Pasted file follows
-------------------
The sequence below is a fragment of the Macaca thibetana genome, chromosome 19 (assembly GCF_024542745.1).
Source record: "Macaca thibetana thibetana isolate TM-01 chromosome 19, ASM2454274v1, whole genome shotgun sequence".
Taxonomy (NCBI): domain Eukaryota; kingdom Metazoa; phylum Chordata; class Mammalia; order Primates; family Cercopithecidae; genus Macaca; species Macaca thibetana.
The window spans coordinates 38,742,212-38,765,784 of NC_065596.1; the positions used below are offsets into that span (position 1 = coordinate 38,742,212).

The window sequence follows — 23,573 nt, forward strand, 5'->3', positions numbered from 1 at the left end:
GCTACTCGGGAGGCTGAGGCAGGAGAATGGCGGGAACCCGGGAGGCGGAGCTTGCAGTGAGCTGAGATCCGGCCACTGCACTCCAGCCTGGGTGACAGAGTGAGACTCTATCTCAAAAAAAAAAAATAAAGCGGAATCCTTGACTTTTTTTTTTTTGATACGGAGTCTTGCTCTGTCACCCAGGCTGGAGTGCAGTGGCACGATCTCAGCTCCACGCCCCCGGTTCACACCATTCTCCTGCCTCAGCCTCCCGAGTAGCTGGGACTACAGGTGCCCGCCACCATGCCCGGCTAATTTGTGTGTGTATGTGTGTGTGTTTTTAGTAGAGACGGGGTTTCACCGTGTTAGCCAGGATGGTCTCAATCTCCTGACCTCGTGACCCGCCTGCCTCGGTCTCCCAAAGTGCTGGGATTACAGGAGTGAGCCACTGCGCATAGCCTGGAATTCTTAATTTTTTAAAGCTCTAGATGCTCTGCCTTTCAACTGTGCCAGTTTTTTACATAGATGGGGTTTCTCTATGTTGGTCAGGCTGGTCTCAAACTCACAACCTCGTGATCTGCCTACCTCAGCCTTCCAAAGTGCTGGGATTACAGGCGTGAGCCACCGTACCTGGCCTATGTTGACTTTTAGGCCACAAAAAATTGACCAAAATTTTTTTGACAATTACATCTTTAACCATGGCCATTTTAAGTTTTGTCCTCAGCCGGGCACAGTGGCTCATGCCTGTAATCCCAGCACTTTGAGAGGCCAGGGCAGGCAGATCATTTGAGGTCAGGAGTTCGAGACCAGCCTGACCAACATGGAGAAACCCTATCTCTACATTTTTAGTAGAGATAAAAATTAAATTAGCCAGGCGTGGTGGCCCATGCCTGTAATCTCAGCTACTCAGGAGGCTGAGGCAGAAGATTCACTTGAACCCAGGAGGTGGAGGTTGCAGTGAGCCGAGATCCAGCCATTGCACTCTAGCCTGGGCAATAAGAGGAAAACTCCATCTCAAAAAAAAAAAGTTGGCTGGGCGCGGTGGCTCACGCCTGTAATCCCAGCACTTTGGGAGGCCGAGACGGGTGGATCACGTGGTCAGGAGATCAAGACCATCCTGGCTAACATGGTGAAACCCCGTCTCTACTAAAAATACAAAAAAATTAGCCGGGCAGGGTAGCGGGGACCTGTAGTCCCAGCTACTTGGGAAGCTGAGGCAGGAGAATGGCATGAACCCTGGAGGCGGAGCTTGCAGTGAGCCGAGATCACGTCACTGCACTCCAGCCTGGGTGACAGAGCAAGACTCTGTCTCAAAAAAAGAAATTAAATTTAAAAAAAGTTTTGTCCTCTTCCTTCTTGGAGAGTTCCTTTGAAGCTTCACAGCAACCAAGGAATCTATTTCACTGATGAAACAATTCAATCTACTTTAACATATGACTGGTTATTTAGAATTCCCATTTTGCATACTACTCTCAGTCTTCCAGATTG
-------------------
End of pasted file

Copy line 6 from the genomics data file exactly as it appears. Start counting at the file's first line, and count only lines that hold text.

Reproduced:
GCTACTCGGGAGGCTGAGGCAGGAGAATGGCGGGAACCCGGGAGGCGGAGCTTGCAGTGAGCTGAGATCCGGCCACTGCACTCCAGCCTGGGTGACAGAGTGAGACTCTATCTCAAAAAAAAAAAATAAAGCGGAATCCTTGACTTTTTTTTTTTTGATACGGAGTCTTGCTCTGTCACCCAGGCTGGAGTGCAGTGGCACGATCTCAGCTCCACGCCCCCGGTTCACACCATTCTCCTGCCTCAGCCTCCCGAGTAGCTGGGACTACAGGTGCCCGCCACCATGCCCGGCTAATTTGTGTGTGTATGTGTGTGTGTTTTTAGTAGAGACGGGGTTTCACCGTGTTAGCCAGGATGGTCTCAATCTCCTGACCTCGTGACCCGCCTGCCTCGGTCTCCCAAAGTGCTGGGATTACAGGAGTGAGCCACTGCGCATAGCCTGGAATTCTTAATTTTTTAAAGCTCTAGATGCTCTGCCTTTCAACTGTGCCAGTTTTTTACATAGATGGGGTTTCTCTATGTTGGTCAGGCTGGTCTCAAACTCACAACCTCGTGATCTGCCTACCTCAGCCTTCCAAAGTGCTGGGATTACAGGCGTGAGCCACCGTACCTGGCCTATGTTGACTTTTAGGCCACAAAAAATTGACCAAAATTTTTTTGACAATTACATCTTTAACCATGGCCATTTTAAGTTTTGTCCTCAGCCGGGCACAGTGGCTCATGCCTGTAATCCCAGCACTTTGAGAGGCCAGGGCAGGCAGATCATTTGAGGTCAGGAGTTCGAGACCAGCCTGACCAACATGGAGAAACCCTATCTCTACATTTTTAGTAGAGATAAAAATTAAATTAGCCAGGCGTGGTGGCCCATGCCTGTAATCTCAGCTACTCAGGAGGCTGAGGCAGAAGATTCACTTGAACCCAGGAGGTGGAGGTTGCAGTGAGCCGAGATCCAGCCATTGCACTCTAGCCTGGGCAATAAGAGGAAAACTCCATCTCAAAAAAAAAAAGTTGGCTGGGCGCGGTGGCTCACGCCTGTAATCCCAGCACTTTGGGAGGCCGAGACGGGTGGATCACGTGGTCAGGAGATCAAGACCATCCTGGCTAACATGGTGAAACCCCGTCTCTACTAAAAATACAAAAAAATTAGCCGGGCAGGGTAGCGGGGACCTGTAGTCCCAGCTACTTGGGAAGCTGAGGCAGGAGAATGGCATGAACCCTGGAGGCGGAGCTTGCAGTGAGCCGAGATCACGTCACTGCACTCCAGCCTGGGTGACAGAGCAAGACTCTGTCTCAAAAAAAGAAATTAAATTTAAAAAAAGTTTTGTCCTCTTCCTTCTTGGAGAGTTCCTTTGAAGCTTCACAGCAACCAAGGAATCTATTTCACTGATGAAACAATTCAATCTACTTTAACATATGACTGGTTATTTAGAATTCCCATTTTGCATACTACTCTCAGTCTTCCAGATTG